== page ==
BWW Review: ADELAIDE INTERNATIONAL GUITAR FESTIVAL 2019 - KARIN SCHAUPP AND MILES JOHNSTON at Space Theatre, Adelaide Festival Centre

BWW Review: ADELAIDE INTERNATIONAL GUITAR FESTIVAL 2019 - KARIN SCHAUPP AND MILES JOHNSTON at Space Theatre, Adelaide Festival CentreReviewed by guest critic, Jack Daws, Tuesday 16th July 2019.

Having been previously privileged to witness the established and upcoming musical excellences of Karin Schaupp and Miles Johnston respectively, it was quite a let-down to hear a diluted, compressed, and spatially incontiguous representation of the musical magic which unfolded in the Adelaide Festival Centre's Space Theatre on Tuesday the 16th of July.

It is just unpleasant, if not disorientating, to see a performer before you, but hear them panned hard-left to the corner of the stage. The world-class and local luthiery of Jim Redgate, played by both Schaupp and Johnston, as well as Karin's 1820's Guadagnini replica, built by Rovis-Hermann, were sonically misrepresented as the beautiful timbral characteristics of the fine instruments were blatantly not conveyed by the Space Theatre's in-house sound, the venue ironically feeling like an artificial void.

Adequately amplifying classical guitar has always been a fickle business. With appropriate choice of space and the support of modern instrument-building enabling greater projection, however, this need not be an issue. Especially for a compact audience under 200, no amplification should be necessary in the right acoustic space. The Adelaide Festival Centre apparently does not have adequate acoustic environments for such intimate guitar recitals, and for the Guitar Festival to be without such means is inexcusably embarrassing. This concert, then, serves as a desperate outcry against the Government's continual neglect of the arts.

Worse yet, during one of the most delicate and finely controlled silences of young Miles' mature interpretations, the foyer bell for another Festival Centre event rang through the walls. Nevertheless, the stars seemed to have aligned for Johnston; not only can one easily see a prosperous career ahead of the emerging professional but, by fluke, this in-house interruption was actually in-key, earning a chuckle from the audience, almost as if Miles had summoned it himself.

Johnston's ambitious repertoire, from Bach to Brouwer, played from memory, required outstanding technique, poise, and sensitivity; and these criteria were immediately exhibited with apparently effortless style. An expected squeak or slight imperfection early into his opening set merely grounded the 2018 Adelaide Guitar Festival Competition winner to reality, before he truly bloomed in the atmospheric Brouwer Sonata. As his setlist progressed chronologically from Baroque, through late classical, and into the modern, he too progressed; opening with exceptional control and expression but becoming more autonomous, organic, and transportive.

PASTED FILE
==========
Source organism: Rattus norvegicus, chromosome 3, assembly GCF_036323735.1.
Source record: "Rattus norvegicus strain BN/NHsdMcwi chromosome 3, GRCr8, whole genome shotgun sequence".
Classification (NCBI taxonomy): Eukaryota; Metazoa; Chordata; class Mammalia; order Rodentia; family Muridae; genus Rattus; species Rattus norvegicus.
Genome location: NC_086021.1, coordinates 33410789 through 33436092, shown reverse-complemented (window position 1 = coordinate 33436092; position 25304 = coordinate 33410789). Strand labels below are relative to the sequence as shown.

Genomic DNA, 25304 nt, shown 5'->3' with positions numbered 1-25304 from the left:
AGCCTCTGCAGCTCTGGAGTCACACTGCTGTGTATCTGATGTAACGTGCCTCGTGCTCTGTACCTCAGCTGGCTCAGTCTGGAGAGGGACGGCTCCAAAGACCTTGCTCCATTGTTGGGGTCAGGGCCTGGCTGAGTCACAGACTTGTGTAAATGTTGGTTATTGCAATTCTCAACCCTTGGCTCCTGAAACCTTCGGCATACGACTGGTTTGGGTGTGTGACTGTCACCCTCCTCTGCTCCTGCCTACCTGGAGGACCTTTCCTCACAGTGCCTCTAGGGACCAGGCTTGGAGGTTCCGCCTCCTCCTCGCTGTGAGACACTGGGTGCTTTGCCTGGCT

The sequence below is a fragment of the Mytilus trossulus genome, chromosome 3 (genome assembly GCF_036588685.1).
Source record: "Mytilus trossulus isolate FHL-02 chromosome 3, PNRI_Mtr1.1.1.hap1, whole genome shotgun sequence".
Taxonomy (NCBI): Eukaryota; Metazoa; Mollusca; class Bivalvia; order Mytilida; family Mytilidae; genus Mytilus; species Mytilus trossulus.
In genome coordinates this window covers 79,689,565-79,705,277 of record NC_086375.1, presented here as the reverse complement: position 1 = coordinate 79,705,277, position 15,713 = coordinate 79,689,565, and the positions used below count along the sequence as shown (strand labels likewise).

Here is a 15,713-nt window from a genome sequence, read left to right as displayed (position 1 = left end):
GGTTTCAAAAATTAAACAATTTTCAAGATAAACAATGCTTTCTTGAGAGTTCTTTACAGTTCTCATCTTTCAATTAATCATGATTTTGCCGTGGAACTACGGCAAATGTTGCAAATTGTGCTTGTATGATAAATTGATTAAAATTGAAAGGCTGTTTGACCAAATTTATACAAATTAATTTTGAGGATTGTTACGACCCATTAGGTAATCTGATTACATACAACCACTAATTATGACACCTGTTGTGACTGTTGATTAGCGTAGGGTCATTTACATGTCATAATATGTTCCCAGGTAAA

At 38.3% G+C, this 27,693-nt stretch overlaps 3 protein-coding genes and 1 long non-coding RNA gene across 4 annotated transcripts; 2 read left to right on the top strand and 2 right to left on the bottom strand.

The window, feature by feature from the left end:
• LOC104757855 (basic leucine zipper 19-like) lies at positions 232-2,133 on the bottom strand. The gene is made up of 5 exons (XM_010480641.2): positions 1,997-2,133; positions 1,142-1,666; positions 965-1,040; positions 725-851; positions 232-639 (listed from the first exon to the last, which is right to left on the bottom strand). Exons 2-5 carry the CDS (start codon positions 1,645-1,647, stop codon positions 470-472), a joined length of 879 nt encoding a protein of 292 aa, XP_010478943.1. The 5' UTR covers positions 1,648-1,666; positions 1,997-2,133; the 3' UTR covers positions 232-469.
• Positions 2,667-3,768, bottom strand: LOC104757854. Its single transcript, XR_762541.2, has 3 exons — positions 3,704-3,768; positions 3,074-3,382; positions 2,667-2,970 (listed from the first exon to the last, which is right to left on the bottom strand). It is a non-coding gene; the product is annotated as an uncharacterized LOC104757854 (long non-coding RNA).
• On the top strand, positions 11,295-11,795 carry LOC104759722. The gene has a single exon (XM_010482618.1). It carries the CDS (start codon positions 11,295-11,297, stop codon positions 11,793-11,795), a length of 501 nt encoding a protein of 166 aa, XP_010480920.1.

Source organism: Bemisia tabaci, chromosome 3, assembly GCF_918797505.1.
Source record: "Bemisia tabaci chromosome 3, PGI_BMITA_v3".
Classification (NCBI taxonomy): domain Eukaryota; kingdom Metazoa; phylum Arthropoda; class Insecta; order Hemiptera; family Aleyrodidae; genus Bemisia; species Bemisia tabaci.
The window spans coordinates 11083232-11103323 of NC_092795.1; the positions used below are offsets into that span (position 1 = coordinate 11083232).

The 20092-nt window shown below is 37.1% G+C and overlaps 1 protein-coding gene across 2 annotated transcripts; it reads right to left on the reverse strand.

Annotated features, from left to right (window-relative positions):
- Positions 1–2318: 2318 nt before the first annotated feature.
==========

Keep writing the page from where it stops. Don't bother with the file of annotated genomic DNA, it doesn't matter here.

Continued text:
Schaupp may be an established star of the international classical guitar scene already, but this doesn't stop her from pushing the envelope. Having worked with virtually all manner of chamber and orchestral groups throughout her career, she recently decided to return to solo recitals, relishing in her personal artistic freedoms. Truly at home under the spotlight, her openness and warmth towards the audience were felt through her dry wit, further exemplified by the placement of a hot mug by her feet.

A notably diverse repertoire selection was further augmented by her presentation of the cosmically contemplative Suspended in a Sunbeam, a new work written for her by Richard Charlton. It features narration of Carl Sagan's reflection upon the famous Pale Blue Dot photograph of Earth from Voyager 1, which Karin eloquently enunciates atop the evocatively 'sci-fi-esque' guitar, which accentuates the tone of the text.

Schaupp's ability to project a crystal-clear melody that soars above the listener is remarkable; there is simply no such thing as a propositional thought in the mind of Karin's transfixed audience while her lyrical phrasing locks attention like an epic poem in pitch.

Through evocative preface, she paints scenes which invite the listener into the worlds of her repertoire. Special homage was paid to the recently passed Australian composer, Phillip Houghton, whom Shaupp knew personally, with a harrowing performance of Ophelia - A Haunted Sonata. This stark suite complexly conjures the utmost beauty, pain, power, and disgust of life and death.

If the performances of Karin Schaupp and Miles Johnston were any less than outstanding, this evening in the Space Theatre may have been tiresome to endure. Thankfully, their refreshingly individual artistry managed to prevail over the otherwise undermining in-house issues, which beg for better investment into Australian arts.



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From This Author Barry Lenny